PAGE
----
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Eye Infections in Kittens

Eye infections in kittens are typically seen when they are between 8 and 14 days old when their eyes begin to open and this can be due to several reasons. In this post, our Redmond veterinarians discuss eye infections in kittens, including what causes them and how they are treated.

Causes of Kitten Eye Infections

It's common for newborn kittens to develop infections in the mucous membrane that lines their eyes. This can occur when they come into contact with infectious vaginal discharge during birth, or from living in unclean environments that contain excess viruses and bacteria.

Kittens who end up at animal shelters may frequently have eye infections that need attention. Various viruses and bacteria that can cause a kitten eye infection include:

  • Staphylococcus spp. (bacteria)
  • Streptococcus spp. (bacteria)
  • Herpesvirus (Feline viral rhinotracheitis or FVR)

Common Kitten Eye Infection Symptoms

The symptoms your kitten experiences differ based on the underlying cause of the infection. However, commonly seen symptoms include:

  • Red inflamed eyes and eyelids
  • Discharge (clear or pus-like)
  • Eyelids sticking to the front of the eyes
  • Swollen eyelids that bulge outward
  • Sores on the surface of the eye
  • Collapsed eyeball

Diagnosing Kitten Eye Infections

During your kitten's veterinary examination, your vet will perform a thorough assessment and any necessary diagnostic tests to determine their overall health and to check for any signs of a viral or bacterial infection. Your vet may also inquire about the mother's health and the kitten's living conditions for information that may be relevant to the cause of the infection

If it's thought that the kitten's eye infection could have been contracted during birth, your vet may perform a culture of the eye discharge and the mother's vaginal discharge (if possible), to accurately identify the type of infection. 

To examine your kitten's eye for signs of trauma, your vet may use eye drops that contain a yellow dye to make any scratches or foreign objects more apparent. 

If your vet suspects that your kitten may have a systemic disease, blood tests, and a urinalysis may be necessary to identify any underlying health conditions that may be present.

Kitten Eye Infection Treatment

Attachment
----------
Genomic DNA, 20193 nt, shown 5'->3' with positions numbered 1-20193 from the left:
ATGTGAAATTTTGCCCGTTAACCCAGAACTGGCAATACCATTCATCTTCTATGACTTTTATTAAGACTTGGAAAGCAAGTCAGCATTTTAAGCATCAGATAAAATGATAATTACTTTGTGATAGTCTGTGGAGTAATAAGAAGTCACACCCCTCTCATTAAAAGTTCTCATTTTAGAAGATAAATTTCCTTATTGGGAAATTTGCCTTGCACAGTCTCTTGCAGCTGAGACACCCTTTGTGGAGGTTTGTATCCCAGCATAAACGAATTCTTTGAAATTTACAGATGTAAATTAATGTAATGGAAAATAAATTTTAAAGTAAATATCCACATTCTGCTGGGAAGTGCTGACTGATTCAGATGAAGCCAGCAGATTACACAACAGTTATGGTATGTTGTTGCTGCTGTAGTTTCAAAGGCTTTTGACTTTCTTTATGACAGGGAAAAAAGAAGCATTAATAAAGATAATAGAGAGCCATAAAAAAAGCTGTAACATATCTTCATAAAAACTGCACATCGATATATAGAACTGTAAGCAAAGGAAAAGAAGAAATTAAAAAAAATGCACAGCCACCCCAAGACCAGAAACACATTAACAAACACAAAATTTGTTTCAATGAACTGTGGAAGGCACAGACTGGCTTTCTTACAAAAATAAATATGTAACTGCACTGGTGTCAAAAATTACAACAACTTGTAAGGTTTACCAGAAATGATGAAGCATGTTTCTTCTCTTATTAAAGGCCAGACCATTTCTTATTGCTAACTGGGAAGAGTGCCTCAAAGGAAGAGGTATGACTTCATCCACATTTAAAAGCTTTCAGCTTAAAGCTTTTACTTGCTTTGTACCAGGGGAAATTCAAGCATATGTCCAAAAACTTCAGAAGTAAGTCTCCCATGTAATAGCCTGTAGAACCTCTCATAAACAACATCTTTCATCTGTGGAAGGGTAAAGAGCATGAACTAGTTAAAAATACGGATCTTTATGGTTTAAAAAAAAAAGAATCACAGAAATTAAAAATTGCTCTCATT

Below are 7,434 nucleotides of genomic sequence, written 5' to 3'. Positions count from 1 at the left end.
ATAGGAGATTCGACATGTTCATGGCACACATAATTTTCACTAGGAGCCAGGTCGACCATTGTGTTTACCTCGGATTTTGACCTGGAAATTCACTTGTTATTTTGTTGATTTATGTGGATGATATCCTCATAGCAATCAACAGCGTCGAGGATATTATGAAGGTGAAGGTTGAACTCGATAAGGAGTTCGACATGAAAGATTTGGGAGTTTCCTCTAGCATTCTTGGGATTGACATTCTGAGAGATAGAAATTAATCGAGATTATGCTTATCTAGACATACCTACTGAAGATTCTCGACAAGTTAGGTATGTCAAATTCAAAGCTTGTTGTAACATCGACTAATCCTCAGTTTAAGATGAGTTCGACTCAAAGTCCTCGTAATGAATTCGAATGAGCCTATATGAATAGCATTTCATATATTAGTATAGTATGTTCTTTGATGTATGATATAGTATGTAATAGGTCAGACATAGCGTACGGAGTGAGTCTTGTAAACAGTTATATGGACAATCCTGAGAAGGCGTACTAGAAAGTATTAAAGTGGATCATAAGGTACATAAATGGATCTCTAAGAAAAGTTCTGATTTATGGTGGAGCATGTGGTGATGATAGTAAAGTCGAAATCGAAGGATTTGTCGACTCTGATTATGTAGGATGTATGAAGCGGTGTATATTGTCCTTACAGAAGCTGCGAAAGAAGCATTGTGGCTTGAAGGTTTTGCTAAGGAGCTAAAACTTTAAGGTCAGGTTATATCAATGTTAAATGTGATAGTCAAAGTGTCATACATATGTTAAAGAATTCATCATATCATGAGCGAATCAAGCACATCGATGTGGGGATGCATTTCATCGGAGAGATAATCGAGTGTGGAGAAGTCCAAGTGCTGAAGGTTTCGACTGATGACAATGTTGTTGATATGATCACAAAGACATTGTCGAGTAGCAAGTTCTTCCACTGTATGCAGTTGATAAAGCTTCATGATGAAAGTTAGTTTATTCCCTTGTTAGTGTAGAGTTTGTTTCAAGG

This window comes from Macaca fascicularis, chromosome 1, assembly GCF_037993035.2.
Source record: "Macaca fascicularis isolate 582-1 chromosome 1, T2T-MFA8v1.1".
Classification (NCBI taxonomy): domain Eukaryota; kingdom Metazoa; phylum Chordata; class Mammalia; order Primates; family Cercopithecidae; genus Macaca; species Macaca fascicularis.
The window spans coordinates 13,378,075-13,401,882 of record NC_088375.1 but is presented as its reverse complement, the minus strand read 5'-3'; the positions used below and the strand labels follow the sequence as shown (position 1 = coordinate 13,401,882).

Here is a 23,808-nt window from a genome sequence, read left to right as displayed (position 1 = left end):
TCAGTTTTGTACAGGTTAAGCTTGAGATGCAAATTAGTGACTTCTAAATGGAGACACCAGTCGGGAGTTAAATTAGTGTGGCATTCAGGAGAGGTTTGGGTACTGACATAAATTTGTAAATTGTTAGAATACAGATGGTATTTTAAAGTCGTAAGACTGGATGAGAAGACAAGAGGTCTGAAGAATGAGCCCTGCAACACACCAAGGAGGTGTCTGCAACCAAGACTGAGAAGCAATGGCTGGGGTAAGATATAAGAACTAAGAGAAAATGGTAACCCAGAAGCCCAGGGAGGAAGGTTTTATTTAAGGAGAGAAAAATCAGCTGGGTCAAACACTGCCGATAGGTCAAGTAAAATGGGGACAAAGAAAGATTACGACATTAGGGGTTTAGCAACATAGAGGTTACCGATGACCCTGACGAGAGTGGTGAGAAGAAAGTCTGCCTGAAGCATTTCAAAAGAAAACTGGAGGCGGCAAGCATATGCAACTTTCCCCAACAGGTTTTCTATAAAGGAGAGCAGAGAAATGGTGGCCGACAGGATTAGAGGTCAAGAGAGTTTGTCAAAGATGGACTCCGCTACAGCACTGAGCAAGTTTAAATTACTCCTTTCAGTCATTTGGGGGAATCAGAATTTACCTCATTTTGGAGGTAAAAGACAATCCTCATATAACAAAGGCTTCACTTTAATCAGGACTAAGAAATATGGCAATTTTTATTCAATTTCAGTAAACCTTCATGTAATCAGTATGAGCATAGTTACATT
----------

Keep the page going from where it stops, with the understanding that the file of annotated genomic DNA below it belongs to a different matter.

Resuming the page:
During your kitten's appointment with the vet, warm water will be used to help moisten the eyes and carefully separate the top and bottom eyelids. Once the eyes are opened, the vet will gently clean the eye and eyelids to eliminate any discharge, pus, or crust. To prevent the eyelids from sticking together again, a warm compress may be applied, followed by the application of an antibiotic ointment to start treating the infection.

After you visit the vet, you will be given detailed instructions for the at-home care your kitty will require. Generally, you will be advised to wash your kitten's eyes gently a few times a day to prevent discharge buildup. You may also be directed to frequently use a warm compress and apply eye ointment or drops as directed.

Follow your veterinarian's instructions carefully. It's important to complete the full course of antibiotics as advised to prevent the infection from returning. Additionally, be sure to keep the bedding where the mother and kittens eat and rest extra clean.

Note: The advice provided in this post is intended for informational purposes and does not constitute medical advice regarding pets. For an accurate diagnosis of your pet's condition, please make an appointment with your vet.

Is your kitten showing signs of an eye infection or other condition? in Redmond. Contact our Redmond vets to have your kitty cared for right away.

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Cinder Rock Veterinary Clinic is accepting new patients! Our experienced vets are passionate about the health of Redmond companion animals. Get in touch today to book your pet's first appointment.

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